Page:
August 6, 2020

By Ayaz Khan


Emergency calls to Habib Ullah Rind who runs the Saiban Welfare Trust have hit a dramatic rise in the blistering heat of Sibi. He is busy in giving first aid to a hermit (darvesh), who has been badly struck by a heatwave when his phone rings. It is yet another urgent call for his help, and it forces him to rush towards the location to ascertain the nature of the emergency.

But with difficult times thanks to the Coronavirus situation in Balochistan, his welfare work of taking critical patients to Sibi Civil Hospital, has had to inch through.

“My team and I have been instructed to follow Standard Operating Procedures (SOPs) issued by the government of Balochistan while carrying out our work,” he explains. “For instance, we have been strictly told not to aid patients who are experiencing flu-like symptoms. But by far the most difficult cases to deal with,” he says, “are the gynecological cases, especially if the patient has any flu-like symptoms.”

It is a situation of a quandary for him.

“We cannot let the patients suffer. If they (female patients) need to be hospitalized, we carry them to hospital but we have to drop the patients at the gates of the hospital because of the fear that our ambulance and entire team will have to be quarantined. We have to resort to asking the patients to say that they have come on their own.”

Following the pandemic outbreak, government-run hospitals have closed Outpatient Departments (OPDs) which has caused much trouble to the patients solely relying on these hospitals. The closure of OPDs amid the pandemic has left most of the patients vulnerable, particularly female patients, who need critical maternity healthcare.

Ibrar, a journalist hailing from Quetta, had been visiting the Combined Military Hospital (CMH) Quetta for the maternity care of his wife until the lockdown led to the closure of the CMH. Following the lockdown and closure of the hospital (CMH), he has been instead going to see her in Civil Hospital Quetta. It is the only option for him, even though the Civil Hospital does not even have basic facilities.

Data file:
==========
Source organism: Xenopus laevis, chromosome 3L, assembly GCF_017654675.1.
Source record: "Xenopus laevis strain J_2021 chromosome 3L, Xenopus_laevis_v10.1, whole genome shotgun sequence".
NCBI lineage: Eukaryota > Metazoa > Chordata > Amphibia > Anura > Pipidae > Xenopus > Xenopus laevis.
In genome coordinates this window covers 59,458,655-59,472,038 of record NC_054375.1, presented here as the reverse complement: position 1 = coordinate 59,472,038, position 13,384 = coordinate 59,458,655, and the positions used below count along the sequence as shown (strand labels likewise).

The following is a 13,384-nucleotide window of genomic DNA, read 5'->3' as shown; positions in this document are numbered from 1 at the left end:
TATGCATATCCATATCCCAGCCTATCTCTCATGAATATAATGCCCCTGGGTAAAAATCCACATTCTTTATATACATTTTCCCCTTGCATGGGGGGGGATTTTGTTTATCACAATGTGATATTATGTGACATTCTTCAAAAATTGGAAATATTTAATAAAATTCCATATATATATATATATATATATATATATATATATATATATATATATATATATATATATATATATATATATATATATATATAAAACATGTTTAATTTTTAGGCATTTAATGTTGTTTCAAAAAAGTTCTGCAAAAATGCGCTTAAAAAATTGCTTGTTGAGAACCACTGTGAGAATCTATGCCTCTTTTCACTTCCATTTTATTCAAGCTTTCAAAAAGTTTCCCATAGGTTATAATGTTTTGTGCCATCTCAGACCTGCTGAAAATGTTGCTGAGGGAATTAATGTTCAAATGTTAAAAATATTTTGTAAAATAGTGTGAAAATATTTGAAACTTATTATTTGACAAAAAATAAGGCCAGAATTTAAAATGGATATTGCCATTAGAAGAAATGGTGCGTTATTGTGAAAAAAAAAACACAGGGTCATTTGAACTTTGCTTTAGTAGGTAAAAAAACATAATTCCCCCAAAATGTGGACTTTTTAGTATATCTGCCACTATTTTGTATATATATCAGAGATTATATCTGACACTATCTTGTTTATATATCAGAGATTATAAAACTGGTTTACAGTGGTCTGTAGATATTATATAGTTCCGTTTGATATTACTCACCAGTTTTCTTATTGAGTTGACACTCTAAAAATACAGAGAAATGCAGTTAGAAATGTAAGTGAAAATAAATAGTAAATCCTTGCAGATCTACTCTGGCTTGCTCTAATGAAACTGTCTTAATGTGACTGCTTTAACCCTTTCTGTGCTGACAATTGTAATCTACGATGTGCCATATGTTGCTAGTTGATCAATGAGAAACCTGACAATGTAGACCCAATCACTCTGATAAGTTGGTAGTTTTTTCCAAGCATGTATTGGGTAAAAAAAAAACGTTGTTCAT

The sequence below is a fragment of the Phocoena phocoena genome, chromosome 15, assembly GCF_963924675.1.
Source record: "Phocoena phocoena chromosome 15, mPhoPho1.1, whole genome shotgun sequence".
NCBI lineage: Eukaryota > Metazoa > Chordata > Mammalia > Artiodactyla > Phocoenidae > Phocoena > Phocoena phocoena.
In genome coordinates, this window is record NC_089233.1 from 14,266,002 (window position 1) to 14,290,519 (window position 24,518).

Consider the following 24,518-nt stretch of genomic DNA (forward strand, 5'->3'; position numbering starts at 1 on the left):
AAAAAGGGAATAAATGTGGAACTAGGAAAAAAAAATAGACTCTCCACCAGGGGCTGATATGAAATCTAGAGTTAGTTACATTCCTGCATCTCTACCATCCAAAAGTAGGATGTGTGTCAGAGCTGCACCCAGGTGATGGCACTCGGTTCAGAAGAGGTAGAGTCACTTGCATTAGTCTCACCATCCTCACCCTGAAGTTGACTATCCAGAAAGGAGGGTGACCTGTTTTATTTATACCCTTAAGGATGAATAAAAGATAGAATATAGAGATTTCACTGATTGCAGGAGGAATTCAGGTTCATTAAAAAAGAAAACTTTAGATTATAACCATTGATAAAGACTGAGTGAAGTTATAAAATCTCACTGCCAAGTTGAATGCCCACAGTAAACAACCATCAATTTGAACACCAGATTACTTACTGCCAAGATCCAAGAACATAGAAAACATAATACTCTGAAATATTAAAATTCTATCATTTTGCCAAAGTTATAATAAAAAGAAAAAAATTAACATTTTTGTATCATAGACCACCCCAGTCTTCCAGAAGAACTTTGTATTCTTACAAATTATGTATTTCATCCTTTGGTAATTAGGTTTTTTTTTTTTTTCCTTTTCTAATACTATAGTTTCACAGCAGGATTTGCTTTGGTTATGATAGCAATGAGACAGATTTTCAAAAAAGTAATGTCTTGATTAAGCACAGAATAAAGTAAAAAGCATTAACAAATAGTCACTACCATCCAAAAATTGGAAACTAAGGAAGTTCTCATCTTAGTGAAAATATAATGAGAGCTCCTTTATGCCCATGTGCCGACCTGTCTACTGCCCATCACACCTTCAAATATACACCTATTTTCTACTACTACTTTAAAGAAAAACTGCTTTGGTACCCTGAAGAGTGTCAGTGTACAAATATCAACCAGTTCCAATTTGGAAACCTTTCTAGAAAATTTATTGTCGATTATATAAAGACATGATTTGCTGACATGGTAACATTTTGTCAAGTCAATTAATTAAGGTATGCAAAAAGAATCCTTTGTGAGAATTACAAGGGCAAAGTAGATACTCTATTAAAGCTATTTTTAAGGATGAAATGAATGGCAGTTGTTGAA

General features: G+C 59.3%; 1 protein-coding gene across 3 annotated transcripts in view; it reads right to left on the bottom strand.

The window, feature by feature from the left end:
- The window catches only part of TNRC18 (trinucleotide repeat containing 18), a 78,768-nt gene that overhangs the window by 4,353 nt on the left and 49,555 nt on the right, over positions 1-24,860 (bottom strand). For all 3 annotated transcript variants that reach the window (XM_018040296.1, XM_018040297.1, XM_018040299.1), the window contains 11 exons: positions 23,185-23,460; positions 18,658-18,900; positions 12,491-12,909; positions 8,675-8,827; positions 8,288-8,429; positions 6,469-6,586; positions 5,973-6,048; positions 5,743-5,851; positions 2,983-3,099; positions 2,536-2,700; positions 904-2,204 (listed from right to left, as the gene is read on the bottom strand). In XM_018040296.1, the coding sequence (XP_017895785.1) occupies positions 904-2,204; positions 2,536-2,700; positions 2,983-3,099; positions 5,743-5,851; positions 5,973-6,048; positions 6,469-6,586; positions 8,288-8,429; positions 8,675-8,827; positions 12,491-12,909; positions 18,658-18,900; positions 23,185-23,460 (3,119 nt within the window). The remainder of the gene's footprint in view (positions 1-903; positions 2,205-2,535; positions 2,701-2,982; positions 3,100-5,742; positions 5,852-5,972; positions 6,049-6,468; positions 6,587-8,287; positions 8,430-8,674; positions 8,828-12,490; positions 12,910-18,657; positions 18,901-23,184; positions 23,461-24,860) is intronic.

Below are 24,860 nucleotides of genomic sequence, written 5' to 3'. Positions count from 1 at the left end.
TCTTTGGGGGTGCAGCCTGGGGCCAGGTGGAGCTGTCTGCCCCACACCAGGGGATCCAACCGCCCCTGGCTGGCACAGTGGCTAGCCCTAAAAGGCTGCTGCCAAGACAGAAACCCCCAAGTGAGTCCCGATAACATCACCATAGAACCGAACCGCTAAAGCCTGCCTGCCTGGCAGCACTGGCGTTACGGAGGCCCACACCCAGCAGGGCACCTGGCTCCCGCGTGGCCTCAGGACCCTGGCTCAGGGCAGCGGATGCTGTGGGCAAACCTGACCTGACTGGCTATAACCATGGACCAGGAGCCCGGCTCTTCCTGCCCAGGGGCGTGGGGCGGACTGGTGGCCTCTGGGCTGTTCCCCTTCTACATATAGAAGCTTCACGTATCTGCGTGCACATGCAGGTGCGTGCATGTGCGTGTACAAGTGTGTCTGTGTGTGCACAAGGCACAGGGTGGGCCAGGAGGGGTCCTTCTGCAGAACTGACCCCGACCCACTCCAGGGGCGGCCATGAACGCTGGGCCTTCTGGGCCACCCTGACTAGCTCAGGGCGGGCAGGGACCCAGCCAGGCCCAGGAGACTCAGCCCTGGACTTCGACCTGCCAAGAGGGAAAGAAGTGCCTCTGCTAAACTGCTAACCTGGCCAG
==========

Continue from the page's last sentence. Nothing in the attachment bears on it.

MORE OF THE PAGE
“My foremost concern is going to the civil hospital for my wife’s maternity healthcare was a lack of basic facilities along with the fear of the pandemic,” he says. “All the senior gynecologists have stopped attending patients since the start of the outbreak. Patients are left at the mercy of junior doctors. The patients cannot rely on private clinics wither because 80 percent of the clinics are closed in the city.”

Sakina*, a mother of six children, waits for her turn outside Bolan Medical Complex’s labor room. She has been diagnosed with a challenging pregnancy and it is her second visit to the hospital. BMC is one of the important government-run health facilities and its gynecological OPD usually remains flocked with patients. But the COVID-19 emergency has disrupted the general OPD which is quintessential in carrying out general gynecological procedures required for an early and efficient check up to tackle any complication during the birth of the child.

“The doctor told me to be here for my checkup today. She had also instructed us to arrange for blood for dealing with any emergency. But, at the eleventh hour, she has refused to treat Sakina*,” complains Sakina’s* mother.

“Because of the closure of the OPD, the due process, which is much necessary for making sure all essential tests are taken, is disrupted which is causing trouble in handling maternity cases properly,” says Dr. Sabiha.